Q. The "Polk Street" stories involve typical classroom situations, but "Zigzag Kids" takes place in an after-school center. Why this setting?
A. Writing the "Polk Street" series was the happiest of times. I've always wanted to return to that world, and it was handed to me by my daughter, Laura, who with my grandson, taught in an afternoon center. What fun to explore the problems and triumphs of the young in a setting that might be less structured, more chaotic than a classroom.
Q. After-school care is in high demand now and there are a lot of interesting discussions about its impact on kids. Some say after-school programs offer kids who feel disenfranchised at school a way to blossom; others say after-school programs "overschedule" kids. Will some of these ideas be woven into your stories?
A. I do hope they'll blossom… but the path zigzags: Destiny Washington tells her arch-enemy Gina that her greatest-great grandfather was Abraham Washington … Charlie invents flying feet that just don't seem to fly. And what are those specks in the pool? Lizard eggs?
Q. Is it harder or easier to write for developing readers versus middle-grade readers?
A. I'm truly blessed because I love writing, any writing, even store lists have some interest. But as a reading teacher, I fall into writing for the Zigzag age group easily, using short sentences, frequent paragraphs, and early vocabulary.
Q. You've won the Newbery Honor for "Lily's Crossing" and "Pictures of Hollis Woods," but I'm curious, which book (or books) are you proudest of and why?
A. I wouldn't call it pride. How about loving the writing -- and each one for a different reason? "Lily's Crossing" was really my first serious book; "Hollis Woods" was written for my mother with the places and characters that involved her; "Beast in Ms. Rooney's Room" made me laugh; "Nory Ryan's Song" was about my Irish heritage, so---
Wait a minute. I wrote about ninety books. Am I going to keep going?
Q. I understand that your family makes it into some of your stories. Your husband, I read, was the inspiration for the janitor in the "Polk Street" series. What does your family think of how you portray them?
A. Ah, yes, my husband Jim was the custodian in "Polk Street." I have to remind him about that; he may be slackening off. He was also the (true life) detective father of Emily Arrow. He may be slackening off there, too. The placement of car keys seems to be a mystery.
I warn the children and grandchildren: you be good to me and I'll be good to you. And if not ---
Q. Have you ever appeared as a character in your books?
A. They're all me, the good guys, the bad, the good looking, the old ones with lines. I try to keep out of it, but I keep sneaking in there.
Q. You've said you try to make ordinary people feel special in your books and it seems that you really try to break down prejudices as well. Can you tell me what experiences and/or influences made you so passionate about these themes?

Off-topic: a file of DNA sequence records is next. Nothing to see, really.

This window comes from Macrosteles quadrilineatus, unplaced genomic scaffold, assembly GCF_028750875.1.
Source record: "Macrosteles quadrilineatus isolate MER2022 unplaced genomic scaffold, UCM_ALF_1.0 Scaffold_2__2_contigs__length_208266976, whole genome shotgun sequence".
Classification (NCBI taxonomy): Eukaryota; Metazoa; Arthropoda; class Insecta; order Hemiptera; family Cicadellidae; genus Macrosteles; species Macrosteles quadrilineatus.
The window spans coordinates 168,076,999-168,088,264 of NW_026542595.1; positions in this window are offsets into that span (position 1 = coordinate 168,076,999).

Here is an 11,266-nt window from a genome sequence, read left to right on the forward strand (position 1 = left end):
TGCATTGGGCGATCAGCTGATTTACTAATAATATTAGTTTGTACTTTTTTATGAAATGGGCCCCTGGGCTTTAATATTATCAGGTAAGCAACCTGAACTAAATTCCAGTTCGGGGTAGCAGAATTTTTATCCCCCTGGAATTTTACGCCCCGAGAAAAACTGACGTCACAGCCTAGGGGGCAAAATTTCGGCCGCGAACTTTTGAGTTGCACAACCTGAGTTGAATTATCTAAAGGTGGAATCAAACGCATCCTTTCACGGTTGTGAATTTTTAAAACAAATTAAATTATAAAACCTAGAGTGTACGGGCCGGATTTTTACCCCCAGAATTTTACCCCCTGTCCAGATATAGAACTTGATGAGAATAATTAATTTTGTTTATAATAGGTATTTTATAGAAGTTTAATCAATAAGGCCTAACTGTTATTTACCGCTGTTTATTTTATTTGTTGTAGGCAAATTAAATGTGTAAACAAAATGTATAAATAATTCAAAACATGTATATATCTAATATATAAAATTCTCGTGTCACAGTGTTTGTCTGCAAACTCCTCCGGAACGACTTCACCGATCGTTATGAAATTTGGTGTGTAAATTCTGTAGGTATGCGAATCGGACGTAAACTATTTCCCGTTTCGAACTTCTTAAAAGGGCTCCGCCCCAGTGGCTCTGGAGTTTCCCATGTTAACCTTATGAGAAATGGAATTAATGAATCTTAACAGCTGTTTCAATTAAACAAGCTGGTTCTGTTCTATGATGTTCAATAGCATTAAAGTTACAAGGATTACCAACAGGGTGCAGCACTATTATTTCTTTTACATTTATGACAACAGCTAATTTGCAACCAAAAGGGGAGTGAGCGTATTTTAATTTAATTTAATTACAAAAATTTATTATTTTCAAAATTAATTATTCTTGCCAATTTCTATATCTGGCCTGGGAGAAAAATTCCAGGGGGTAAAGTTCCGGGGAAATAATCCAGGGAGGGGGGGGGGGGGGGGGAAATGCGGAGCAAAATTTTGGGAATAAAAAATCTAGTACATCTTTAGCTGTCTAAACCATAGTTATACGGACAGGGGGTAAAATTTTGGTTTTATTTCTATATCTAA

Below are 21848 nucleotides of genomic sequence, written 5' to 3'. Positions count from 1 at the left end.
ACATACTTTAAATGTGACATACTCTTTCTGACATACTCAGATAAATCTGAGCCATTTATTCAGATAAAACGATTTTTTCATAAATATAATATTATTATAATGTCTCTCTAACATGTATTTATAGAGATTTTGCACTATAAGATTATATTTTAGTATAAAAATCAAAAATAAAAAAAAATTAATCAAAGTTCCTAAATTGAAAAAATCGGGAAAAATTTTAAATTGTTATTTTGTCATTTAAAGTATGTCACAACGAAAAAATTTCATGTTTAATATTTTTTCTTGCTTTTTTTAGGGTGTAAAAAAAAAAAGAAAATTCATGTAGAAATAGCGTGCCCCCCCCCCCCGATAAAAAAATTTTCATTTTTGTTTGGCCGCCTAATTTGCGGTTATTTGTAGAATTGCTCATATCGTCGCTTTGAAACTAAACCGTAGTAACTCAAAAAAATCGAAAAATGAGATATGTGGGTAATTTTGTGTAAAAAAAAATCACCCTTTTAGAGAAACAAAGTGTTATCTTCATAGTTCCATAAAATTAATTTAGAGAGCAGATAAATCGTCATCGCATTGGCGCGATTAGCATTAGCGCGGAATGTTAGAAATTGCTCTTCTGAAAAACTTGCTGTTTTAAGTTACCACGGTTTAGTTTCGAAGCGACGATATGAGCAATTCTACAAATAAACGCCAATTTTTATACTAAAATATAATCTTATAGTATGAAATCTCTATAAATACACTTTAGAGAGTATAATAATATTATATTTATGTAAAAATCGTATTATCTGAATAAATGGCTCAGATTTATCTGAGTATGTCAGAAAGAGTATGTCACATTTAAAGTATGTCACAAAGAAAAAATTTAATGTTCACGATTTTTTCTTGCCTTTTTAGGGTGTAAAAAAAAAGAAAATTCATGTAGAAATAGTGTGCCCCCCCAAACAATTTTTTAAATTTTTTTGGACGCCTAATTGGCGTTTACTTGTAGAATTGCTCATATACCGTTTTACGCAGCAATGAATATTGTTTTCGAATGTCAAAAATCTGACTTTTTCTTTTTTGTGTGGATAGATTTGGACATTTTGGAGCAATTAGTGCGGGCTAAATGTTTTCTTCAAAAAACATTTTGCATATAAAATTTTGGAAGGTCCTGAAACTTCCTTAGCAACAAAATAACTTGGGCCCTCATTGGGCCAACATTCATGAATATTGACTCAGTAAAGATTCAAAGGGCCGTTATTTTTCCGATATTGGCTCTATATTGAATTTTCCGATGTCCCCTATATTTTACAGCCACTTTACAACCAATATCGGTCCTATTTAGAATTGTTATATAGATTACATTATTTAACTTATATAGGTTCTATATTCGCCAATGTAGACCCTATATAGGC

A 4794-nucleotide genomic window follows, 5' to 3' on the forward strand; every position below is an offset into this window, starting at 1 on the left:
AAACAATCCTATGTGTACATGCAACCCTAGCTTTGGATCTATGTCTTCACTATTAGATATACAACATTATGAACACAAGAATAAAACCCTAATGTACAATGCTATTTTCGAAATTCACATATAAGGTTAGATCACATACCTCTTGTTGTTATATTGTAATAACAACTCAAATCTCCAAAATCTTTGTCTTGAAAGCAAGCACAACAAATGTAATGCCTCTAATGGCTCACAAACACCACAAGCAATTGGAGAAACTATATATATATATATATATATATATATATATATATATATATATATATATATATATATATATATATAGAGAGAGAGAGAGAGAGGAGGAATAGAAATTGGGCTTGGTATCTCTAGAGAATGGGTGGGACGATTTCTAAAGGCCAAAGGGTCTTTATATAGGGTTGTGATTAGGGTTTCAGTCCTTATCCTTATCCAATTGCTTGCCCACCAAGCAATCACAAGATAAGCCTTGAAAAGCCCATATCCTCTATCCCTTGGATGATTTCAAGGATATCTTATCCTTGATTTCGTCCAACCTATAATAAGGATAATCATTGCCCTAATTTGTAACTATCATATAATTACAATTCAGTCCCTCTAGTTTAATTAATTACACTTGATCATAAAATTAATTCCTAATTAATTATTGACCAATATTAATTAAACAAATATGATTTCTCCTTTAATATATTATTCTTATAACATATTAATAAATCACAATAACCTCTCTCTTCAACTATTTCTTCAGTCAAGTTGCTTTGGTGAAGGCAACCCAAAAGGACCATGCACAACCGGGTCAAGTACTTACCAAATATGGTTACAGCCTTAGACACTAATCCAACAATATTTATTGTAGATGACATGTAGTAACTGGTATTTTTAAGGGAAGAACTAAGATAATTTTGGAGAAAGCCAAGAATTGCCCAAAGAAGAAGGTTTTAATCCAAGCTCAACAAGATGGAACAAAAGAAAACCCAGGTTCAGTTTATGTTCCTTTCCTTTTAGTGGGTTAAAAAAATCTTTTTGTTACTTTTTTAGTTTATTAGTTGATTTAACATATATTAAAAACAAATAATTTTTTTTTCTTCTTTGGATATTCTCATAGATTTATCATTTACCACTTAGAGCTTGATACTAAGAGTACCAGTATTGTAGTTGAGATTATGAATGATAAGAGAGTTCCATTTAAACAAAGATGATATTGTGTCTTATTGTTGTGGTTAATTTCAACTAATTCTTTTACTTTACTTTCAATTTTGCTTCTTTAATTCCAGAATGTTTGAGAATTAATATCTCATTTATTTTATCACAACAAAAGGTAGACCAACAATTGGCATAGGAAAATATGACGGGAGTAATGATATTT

A. I am truly passionate about this. I worked with so many kids who were academically unsuccessful, kids who were angry and unhappy. I always wanted them to find the beauty within themselves, to know that they had value.
Q. What are your favorite characters in children's literature and why? Which authors influenced you as a writer and how?
A. I was probably ten when I read "A Tree Grows in Brooklyn" for the first time. My roots were in Brooklyn and I thought Francie Nolan belonged to me. She felt about reading exactly as I did; it was magical and she, too, wanted to read every book in the library. We both loved a tree. Mine was a cherry tree. I'd sit under it and read on a Saturday afternoon and think I was the luckiest girl alive.
And how lucky I am to be able to read Richard Peck's books. I pluck his newest one from our bookstore shelf the minute I see it, make a cup of tea, and stretch out on the couch. I linger over his words, there's a precision that is rare in writing. He describes characters so they walk off the page into my heart; his stories are unforgettable.
Q. What is the greatest compliment you've received from a child or an adult who has read your books?
A. I received a letter from a child who had read one of the Polk Street books. "Do you know me?" she had written. It was a wonderful feeling for me. What I want to do in my stories is to mirror real life that the reader finds something of himself in my characters, something real.
Q. How challenging is it to find fresh ideas that are authentic and fulfilling to a reader?
A. It's not the ideas that are hard -- try fleshing them out into full-length books! And how about getting toward the end and having no idea how to pull the whole thing tougher?
Q. Where do you go for inspiration since leaving teaching? Do kids ever approach you, on the street or by email, about writing about their lives?
A. Really, it's everywhere, from the kid who called at 11:00 at night because he didn't have time to read my book and the book report was due in the morning, to my grandson who says: "Follow my back, Gram," to the letter sent by a child, sandwiched in with a pile of letters from a class, "I didnt attuly read your book. Don't tell my etcher."
Q. Writers have an awesome opportunity to reach lots of children, and with that comes responsibility as well as opportunities. Do you feel the weight of this when you write and how do you view your role as a writer?
A. My responsibility is to write the best books I possibly can and hope the kids love them.
Q. How do you get yourself ready to write? How do you get into the mind of your characters?
A. Last question -- and easiest: early in the morning, I zip up my robe, make a cup of tea, and with feet up on the couch and the laptop on my knees, talk to my characters a little… Love it all.